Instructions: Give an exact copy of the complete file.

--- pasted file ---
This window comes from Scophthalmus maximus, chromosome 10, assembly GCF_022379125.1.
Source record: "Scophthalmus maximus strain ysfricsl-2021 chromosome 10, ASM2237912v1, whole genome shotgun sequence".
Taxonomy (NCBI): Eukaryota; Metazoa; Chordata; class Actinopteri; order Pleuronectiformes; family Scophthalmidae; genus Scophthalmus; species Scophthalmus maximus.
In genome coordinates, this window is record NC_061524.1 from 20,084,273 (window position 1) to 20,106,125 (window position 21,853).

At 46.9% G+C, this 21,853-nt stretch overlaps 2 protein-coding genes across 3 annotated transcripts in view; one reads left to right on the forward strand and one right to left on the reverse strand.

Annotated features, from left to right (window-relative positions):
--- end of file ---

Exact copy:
This window comes from Scophthalmus maximus, chromosome 10, assembly GCF_022379125.1.
Source record: "Scophthalmus maximus strain ysfricsl-2021 chromosome 10, ASM2237912v1, whole genome shotgun sequence".
Taxonomy (NCBI): Eukaryota; Metazoa; Chordata; class Actinopteri; order Pleuronectiformes; family Scophthalmidae; genus Scophthalmus; species Scophthalmus maximus.
In genome coordinates, this window is record NC_061524.1 from 20,084,273 (window position 1) to 20,106,125 (window position 21,853).

At 46.9% G+C, this 21,853-nt stretch overlaps 2 protein-coding genes across 3 annotated transcripts in view; one reads left to right on the forward strand and one right to left on the reverse strand.

Annotated features, from left to right (window-relative positions):